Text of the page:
Yakoob Baig says that ‘harmony’ has been restored. For the ANC harmony means their power and our silence. For us our silence means evictions, shack fires, children dying of diarrhoea and the organised contempt that we face day after day. Therefore we have to speak. We have to break the ‘harmony’ that is our silence in the face of our oppression.

Our movement has won many victories. We have forced the state to accept that there will be nothing for us without us. We have forced the state to accept that they must negotiate our development with us. Our politics is a common politics. We have, in many places, raised the common politics above the politicians’ politics. For this some politicians hate us.

And we must not forget that we have exposed the corruption of many senior officials – most recently in Siyanda, eShowe, Mpola and Howick. We have also exposed how ‘housing delivery’ is actually a form of oppression breaking up communities and forcing people into ghettos far outside the cities. We have done this most famously with our case in the Constitutional Court against the Slums Act. That judgment will be coming out very soon.

For all these reasons the strength of the movement, the strength of those who are supposed to be weak and silent and powerless, is taken as a threat.

Our crime is a simple one. We are guilty of giving the poor the courage to organise the poor. We are guilty of trying to give ourselves human values. We are guilty of expressing our views.

In this time when we are scattered between the Sydenham jail, hospitals, the homes of relatives and comrades, or even sleeping in the bushes in the rain, we are asking for solidarity. In this time when we do not know if the state will allow us to continue to exist we are asking for solidarity. In this time when we do not know if we will also be attacked in Motala Heights or Siyanda or anywhere else we are asking for solidarity.

Our message to the movements, the academics, the churches and the human rights groups is this:

We are calling for close and careful scrutiny into the nature of democracy in South Africa.

Sibusiso Innocent Zikode
President of Abahlali baseMjondolo (and, consequently, political refugee)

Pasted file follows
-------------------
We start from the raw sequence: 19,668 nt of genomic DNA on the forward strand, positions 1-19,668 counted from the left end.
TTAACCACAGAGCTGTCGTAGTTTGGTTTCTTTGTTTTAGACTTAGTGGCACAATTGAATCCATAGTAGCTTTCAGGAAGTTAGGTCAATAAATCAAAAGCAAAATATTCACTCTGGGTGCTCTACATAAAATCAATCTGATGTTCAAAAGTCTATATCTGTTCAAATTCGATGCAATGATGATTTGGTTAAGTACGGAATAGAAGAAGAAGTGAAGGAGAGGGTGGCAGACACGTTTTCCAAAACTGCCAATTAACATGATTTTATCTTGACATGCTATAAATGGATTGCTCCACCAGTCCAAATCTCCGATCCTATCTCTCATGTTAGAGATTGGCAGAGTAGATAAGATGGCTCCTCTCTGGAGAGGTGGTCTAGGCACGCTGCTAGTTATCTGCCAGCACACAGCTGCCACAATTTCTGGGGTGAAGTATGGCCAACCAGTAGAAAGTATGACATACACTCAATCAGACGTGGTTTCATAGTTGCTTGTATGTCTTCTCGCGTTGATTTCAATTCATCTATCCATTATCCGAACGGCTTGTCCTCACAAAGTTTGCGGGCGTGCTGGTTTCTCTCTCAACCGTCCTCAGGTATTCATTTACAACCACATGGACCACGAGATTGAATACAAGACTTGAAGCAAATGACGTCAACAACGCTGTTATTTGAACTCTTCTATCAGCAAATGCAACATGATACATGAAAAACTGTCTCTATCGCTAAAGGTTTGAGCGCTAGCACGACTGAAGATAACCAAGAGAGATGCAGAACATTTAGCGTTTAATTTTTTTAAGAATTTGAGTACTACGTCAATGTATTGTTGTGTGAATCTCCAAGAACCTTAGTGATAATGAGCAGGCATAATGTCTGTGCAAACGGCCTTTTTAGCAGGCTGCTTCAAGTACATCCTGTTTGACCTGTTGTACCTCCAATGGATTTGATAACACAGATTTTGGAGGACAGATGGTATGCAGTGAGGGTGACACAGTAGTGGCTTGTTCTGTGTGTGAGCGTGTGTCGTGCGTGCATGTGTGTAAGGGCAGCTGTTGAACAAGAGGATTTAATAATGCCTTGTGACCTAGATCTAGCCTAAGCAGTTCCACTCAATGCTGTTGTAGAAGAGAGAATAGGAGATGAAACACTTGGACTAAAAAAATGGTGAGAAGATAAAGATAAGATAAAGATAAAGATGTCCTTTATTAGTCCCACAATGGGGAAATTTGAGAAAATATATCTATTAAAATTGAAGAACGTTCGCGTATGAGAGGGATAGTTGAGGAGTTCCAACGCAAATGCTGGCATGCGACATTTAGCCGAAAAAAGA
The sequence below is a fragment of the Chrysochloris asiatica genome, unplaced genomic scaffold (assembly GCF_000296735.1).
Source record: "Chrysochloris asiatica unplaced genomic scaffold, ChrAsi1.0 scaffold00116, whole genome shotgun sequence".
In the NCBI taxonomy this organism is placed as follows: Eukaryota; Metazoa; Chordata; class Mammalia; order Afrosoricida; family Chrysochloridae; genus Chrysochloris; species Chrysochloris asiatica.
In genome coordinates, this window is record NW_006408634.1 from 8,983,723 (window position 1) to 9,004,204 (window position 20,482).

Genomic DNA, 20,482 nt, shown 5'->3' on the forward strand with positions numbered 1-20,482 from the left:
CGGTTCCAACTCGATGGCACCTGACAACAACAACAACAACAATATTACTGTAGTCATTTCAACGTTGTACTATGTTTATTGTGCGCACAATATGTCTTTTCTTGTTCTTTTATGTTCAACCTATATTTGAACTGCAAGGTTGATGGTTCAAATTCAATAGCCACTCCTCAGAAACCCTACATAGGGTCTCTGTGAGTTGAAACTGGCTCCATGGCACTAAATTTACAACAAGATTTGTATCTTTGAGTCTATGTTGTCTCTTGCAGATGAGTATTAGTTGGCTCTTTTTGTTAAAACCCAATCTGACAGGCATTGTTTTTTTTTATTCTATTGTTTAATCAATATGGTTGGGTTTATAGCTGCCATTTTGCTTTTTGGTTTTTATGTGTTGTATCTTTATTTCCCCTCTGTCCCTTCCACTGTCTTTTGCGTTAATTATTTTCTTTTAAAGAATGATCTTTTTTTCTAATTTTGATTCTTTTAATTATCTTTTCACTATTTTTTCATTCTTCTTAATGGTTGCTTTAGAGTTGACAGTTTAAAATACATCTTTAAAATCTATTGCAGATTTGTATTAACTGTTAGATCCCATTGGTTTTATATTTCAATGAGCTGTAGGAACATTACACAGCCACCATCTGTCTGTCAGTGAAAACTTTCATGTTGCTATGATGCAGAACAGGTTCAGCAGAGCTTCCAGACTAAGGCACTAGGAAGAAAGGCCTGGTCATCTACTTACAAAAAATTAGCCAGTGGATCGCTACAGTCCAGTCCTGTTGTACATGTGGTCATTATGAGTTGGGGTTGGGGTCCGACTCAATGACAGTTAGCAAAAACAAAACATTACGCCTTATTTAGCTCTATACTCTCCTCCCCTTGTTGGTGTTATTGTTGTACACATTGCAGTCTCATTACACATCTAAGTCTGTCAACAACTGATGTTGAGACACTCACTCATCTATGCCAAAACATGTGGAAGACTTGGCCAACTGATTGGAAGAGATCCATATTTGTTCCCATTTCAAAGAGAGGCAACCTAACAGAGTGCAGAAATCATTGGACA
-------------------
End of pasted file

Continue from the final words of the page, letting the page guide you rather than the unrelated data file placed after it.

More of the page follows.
083 547 0474





COHRE releases scathing report on the N2 Gateway

11 09 2009

COHRE, the UN affiliated human rights NGO based in Switzerland, has just released a scathing report on the N2 Gateway project. Click here to download the report. See the Press Release by COHRE below.

For comment on how the N2 Gateway has effected the lives of poor people in Cape Town, contact:

Ashraf Cassiem at 076 186 1408 (Western Cape Anti-Eviction Campaign)
Kareemah Linneveldt 078 492 0943 (Symphony Way Anti-Eviction Campaign)
Evelyn Mokoena at 0763317624 (Symphony Way Anti-Eviction Campaign)
Mzwanele Zulu (Joe Slovo Task Team)
Luthando Ndabamba (Joe Slov N2 Gateway Phase 1 Flats)

COHRE RELEASES N2 GATEWAY PROJECT REPORT
FRIDAY, 11 SEPTEMBER 2009

The Centre on Housing Rights and Evictions (COHRE) today released a report on housing rights violations in the context of the N2 Gateway development project in South Africa. The report is based on research conducted by COHRE during a fact finding mission to South Africa in 2008 and its amicus curiae (‘friend of the court’) submission to the South African Constitutional Court in the recently decided “Joe Slovo” case (Residents of Joe Slovo Community, Western Cape v Thubelisha Homes & Others, CCT 22/08[2009] ZACC 16). The report –N2 Gateway Project: Housing Rights Violations as ‘Development’ in South Africa — is available at http://www.cohre.org

*** CLICK HERE TO DOWNLOAD THE CORHE REPORT ***





Media: MEC admits to shoddy N2 Gateway construction

3 09 2009

Eyewitness News | 2009/08/25 08:33:40 AM

The Western Cape Housing MEC has admitted some flats in the N2 Gateway development are so badly built they should be demolished.

Bonginkosi Madikizela says he now understands why tenants refuse to pay rent. Read the rest of this entry »